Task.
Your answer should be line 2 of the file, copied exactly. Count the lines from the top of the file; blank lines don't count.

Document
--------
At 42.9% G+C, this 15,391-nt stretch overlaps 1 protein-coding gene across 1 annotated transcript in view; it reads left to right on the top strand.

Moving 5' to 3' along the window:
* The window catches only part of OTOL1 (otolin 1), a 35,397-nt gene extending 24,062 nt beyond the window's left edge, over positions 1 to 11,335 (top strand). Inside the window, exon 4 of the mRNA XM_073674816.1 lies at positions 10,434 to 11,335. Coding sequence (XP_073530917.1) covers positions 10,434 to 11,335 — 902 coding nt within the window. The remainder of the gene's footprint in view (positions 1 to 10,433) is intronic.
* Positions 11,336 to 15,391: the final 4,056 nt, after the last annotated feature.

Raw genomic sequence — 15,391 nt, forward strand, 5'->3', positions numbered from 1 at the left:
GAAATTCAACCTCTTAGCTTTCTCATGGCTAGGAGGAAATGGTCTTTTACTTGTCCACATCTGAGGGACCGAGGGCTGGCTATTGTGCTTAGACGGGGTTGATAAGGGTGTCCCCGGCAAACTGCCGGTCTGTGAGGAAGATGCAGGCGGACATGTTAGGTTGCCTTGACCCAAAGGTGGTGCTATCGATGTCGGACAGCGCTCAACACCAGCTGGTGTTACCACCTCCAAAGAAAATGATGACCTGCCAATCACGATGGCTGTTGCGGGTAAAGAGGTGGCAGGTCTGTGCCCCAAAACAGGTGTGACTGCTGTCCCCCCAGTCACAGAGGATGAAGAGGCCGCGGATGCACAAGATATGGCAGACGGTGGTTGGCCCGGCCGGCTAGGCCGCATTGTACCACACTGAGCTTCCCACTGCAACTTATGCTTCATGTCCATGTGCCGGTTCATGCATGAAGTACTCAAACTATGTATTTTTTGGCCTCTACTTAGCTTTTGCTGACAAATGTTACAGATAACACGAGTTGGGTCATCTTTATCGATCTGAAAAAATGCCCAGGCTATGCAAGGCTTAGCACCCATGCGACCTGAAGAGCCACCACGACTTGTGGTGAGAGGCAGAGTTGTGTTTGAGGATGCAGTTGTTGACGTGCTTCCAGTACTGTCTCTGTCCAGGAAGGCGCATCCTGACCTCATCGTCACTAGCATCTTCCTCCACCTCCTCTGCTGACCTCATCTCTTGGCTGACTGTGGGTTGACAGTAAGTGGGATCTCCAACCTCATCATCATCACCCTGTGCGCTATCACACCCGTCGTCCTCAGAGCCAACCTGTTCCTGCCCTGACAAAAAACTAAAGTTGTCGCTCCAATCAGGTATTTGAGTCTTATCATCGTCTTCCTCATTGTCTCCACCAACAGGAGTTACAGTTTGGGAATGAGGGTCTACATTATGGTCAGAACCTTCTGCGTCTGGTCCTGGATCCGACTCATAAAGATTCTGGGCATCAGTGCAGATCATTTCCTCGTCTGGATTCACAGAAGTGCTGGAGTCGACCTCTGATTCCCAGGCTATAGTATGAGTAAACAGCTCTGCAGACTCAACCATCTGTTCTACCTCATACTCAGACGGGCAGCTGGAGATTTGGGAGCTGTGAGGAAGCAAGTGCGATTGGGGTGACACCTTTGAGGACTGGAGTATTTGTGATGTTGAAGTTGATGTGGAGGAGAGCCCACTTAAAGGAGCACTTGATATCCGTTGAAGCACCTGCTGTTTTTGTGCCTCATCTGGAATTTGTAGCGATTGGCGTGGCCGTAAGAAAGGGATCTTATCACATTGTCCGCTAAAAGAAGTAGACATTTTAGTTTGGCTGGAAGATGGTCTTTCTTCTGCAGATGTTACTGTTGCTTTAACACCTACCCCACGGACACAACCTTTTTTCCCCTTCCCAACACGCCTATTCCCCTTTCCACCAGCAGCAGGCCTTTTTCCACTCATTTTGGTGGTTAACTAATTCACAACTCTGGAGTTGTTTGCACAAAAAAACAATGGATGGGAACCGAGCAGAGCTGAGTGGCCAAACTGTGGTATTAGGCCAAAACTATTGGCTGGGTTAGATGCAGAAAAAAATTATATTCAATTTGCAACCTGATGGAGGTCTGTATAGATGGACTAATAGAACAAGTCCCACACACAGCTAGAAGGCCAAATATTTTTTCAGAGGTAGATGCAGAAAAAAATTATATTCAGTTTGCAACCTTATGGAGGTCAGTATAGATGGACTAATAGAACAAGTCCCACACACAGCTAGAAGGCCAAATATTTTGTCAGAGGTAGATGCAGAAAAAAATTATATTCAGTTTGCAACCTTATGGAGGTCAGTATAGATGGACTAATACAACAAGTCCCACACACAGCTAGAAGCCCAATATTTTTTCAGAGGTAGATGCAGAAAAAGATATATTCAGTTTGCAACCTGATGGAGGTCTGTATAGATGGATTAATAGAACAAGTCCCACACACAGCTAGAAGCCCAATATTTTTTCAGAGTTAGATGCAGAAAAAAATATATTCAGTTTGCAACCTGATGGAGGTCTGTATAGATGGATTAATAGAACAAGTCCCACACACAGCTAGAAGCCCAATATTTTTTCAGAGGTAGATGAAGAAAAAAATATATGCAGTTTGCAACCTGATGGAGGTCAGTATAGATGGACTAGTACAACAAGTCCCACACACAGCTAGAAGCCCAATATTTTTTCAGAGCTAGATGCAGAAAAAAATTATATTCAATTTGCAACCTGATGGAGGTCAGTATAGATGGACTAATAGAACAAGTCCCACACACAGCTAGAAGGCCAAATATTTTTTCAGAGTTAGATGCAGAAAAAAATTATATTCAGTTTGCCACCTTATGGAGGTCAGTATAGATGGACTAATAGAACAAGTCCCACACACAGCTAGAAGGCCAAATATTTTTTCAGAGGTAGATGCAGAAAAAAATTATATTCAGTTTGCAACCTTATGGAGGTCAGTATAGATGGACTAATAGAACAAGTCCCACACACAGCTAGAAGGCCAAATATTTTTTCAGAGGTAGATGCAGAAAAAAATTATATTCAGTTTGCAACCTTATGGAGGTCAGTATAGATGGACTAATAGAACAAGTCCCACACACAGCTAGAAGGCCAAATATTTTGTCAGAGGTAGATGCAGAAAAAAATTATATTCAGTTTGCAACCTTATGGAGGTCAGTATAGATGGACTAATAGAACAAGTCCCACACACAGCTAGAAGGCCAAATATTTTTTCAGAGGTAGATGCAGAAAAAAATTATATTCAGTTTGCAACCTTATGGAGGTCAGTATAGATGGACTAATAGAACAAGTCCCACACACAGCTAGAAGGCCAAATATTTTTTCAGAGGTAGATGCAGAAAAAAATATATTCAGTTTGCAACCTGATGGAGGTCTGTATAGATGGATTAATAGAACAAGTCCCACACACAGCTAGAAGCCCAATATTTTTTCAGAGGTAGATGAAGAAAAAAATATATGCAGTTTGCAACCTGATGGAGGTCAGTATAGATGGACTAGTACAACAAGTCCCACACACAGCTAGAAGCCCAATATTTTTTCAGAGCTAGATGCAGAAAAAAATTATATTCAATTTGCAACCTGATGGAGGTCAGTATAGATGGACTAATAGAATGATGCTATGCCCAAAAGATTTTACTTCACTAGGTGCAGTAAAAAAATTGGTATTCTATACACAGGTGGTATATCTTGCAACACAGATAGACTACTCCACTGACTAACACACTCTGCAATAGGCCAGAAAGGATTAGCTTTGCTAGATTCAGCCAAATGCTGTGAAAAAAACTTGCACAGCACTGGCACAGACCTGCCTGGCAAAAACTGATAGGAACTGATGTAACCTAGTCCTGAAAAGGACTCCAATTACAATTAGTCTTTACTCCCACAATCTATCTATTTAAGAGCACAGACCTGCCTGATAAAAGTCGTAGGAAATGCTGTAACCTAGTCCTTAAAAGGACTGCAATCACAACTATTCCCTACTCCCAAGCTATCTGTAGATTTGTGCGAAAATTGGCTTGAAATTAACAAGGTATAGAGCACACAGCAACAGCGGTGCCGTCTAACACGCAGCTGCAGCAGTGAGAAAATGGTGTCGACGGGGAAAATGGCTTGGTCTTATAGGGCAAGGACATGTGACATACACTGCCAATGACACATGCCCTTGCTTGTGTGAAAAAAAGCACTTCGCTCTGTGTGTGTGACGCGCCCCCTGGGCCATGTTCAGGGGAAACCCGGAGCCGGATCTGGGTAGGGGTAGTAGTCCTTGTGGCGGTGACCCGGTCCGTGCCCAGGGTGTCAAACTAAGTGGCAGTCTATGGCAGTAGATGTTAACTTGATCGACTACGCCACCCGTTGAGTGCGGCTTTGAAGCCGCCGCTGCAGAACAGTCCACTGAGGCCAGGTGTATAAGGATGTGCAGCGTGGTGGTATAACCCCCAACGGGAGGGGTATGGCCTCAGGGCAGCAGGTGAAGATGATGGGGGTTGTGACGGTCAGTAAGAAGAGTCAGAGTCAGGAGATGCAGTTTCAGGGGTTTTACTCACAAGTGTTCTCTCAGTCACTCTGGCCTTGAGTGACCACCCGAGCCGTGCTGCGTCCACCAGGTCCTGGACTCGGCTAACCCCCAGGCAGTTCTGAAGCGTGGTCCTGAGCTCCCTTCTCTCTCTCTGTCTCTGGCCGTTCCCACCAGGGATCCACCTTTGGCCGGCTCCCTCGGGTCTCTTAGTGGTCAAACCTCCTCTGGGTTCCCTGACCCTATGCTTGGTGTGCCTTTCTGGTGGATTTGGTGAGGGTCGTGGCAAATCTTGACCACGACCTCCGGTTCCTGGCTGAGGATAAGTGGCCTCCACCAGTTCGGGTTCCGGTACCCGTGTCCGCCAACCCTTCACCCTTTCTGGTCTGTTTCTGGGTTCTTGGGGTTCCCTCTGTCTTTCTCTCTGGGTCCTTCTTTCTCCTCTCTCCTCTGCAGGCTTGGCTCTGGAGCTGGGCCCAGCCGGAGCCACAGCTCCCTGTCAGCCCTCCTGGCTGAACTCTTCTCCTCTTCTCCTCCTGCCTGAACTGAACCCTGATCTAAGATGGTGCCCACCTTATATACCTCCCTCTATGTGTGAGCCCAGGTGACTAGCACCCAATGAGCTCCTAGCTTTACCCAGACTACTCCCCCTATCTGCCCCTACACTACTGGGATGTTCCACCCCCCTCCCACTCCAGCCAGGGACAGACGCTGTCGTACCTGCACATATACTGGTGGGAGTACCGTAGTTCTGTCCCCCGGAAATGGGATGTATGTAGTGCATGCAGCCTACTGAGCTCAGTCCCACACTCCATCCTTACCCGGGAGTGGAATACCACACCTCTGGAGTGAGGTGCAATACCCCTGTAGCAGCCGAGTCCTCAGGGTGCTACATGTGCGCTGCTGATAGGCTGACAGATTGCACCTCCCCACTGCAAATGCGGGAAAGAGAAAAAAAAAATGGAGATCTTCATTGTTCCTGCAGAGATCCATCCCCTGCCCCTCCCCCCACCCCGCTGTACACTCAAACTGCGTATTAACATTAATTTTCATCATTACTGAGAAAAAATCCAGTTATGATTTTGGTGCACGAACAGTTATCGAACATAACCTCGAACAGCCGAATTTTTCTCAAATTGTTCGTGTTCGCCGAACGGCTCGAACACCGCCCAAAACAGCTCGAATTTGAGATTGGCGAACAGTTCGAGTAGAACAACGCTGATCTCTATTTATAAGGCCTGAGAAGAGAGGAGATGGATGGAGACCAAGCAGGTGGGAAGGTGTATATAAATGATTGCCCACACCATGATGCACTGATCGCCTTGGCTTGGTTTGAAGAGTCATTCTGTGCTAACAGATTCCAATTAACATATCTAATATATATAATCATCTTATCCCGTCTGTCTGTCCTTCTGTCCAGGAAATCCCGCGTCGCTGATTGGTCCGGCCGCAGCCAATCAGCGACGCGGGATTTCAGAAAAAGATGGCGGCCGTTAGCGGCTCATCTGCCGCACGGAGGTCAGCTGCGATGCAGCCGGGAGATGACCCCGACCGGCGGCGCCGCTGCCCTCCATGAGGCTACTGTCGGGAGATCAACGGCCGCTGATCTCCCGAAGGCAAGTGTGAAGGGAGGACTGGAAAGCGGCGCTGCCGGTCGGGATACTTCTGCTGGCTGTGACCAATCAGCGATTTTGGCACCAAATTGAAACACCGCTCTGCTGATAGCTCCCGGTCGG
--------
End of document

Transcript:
Moving 5' to 3' along the window: